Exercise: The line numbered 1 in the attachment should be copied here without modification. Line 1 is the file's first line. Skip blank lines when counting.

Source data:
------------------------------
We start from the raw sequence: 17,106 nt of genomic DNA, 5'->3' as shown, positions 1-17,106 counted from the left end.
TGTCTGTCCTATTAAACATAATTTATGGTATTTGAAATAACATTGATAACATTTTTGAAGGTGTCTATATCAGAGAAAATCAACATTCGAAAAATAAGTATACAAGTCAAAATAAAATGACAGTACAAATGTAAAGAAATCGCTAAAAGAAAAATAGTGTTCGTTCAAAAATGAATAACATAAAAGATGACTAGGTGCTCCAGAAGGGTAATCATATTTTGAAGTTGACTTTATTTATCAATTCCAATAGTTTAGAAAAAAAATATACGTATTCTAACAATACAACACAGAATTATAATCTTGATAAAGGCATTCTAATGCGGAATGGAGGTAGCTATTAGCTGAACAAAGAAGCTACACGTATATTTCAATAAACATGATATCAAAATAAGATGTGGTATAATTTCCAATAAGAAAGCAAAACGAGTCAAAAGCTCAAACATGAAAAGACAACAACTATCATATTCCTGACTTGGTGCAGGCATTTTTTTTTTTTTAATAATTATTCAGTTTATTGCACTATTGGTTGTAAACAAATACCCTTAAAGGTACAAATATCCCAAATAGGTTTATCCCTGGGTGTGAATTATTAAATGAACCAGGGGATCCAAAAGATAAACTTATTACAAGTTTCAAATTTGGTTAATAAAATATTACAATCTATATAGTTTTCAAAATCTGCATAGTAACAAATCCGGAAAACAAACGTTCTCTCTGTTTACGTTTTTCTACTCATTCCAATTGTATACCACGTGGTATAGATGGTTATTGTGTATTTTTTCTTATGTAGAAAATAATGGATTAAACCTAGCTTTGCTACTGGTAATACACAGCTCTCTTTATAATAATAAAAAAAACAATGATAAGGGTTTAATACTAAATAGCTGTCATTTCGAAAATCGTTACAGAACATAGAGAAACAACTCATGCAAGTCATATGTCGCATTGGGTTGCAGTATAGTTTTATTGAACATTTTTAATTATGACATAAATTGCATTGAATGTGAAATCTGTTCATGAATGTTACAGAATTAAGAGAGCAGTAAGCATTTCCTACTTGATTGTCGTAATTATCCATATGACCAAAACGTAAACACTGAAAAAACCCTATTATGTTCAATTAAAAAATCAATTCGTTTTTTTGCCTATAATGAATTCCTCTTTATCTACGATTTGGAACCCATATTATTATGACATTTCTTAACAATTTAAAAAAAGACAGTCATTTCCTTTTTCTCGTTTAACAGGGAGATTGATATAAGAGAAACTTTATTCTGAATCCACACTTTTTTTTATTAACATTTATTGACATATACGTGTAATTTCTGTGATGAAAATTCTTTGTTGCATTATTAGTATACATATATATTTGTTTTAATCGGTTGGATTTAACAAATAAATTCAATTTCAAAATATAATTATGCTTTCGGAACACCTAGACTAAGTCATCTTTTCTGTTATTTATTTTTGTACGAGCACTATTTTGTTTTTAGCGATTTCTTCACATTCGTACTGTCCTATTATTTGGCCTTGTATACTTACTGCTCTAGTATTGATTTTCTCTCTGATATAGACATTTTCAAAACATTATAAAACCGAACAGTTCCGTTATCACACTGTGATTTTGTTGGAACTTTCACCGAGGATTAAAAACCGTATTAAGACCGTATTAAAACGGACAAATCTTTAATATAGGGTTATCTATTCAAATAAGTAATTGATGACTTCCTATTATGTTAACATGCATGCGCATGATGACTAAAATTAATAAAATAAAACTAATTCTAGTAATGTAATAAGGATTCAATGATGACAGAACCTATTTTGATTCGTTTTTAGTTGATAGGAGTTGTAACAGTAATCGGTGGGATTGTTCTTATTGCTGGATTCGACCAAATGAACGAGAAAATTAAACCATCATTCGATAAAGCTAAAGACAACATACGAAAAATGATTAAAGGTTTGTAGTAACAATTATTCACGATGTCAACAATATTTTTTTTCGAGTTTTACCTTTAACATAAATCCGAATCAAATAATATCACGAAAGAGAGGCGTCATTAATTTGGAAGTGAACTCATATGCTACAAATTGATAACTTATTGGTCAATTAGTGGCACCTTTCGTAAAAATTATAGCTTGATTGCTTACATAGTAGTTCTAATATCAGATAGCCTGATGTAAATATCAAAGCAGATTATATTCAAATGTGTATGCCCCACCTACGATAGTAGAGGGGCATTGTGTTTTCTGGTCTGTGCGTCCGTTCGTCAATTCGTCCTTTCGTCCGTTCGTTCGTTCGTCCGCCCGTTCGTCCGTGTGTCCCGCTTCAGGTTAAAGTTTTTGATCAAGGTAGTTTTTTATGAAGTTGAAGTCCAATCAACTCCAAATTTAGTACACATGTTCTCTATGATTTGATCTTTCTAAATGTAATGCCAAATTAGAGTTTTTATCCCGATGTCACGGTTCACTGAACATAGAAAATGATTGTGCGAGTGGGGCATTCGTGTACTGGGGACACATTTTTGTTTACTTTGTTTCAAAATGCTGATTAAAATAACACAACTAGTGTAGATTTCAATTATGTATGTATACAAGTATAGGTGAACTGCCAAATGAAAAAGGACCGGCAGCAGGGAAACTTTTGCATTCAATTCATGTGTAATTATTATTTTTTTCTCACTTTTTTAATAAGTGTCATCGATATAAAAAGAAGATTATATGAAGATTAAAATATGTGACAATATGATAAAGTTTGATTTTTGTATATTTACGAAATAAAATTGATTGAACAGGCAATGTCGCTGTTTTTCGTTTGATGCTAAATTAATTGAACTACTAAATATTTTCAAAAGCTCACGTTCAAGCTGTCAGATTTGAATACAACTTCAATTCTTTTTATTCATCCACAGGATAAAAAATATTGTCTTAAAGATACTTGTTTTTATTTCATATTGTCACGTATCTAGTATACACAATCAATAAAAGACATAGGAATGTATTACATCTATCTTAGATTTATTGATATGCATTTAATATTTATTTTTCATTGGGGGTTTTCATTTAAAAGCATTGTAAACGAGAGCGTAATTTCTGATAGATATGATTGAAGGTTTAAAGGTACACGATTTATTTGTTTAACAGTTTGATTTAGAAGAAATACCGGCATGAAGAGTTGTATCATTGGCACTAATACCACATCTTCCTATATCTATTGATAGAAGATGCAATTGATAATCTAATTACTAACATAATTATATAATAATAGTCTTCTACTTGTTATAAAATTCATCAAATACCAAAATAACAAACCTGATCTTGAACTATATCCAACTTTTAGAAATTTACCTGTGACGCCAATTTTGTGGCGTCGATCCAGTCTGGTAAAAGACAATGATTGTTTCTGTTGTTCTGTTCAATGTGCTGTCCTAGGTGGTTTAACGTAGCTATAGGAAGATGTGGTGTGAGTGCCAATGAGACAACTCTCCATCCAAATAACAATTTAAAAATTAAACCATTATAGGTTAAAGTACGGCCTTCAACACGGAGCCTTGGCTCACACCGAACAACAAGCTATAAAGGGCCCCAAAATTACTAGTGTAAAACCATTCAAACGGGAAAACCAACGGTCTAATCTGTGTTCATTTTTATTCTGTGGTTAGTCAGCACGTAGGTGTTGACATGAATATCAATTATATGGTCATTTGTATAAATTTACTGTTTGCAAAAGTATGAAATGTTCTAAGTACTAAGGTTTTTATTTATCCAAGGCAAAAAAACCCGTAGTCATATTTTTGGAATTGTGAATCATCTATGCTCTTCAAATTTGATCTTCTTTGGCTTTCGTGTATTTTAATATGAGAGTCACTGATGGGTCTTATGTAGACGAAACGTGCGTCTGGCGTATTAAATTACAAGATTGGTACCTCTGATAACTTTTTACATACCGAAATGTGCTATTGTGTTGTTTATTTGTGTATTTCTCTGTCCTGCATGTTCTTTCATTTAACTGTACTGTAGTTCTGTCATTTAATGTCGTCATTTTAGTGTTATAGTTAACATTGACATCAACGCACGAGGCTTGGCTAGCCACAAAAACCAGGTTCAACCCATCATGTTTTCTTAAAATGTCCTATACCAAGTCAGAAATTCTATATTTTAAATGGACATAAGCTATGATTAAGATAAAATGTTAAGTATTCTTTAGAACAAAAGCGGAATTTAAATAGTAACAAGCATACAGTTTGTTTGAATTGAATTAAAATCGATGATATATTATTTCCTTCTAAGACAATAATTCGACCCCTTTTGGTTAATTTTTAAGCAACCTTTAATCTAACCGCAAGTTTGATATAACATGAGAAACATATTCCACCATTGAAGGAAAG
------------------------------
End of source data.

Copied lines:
We start from the raw sequence: 17,106 nt of genomic DNA, 5'->3' as shown, positions 1-17,106 counted from the left end.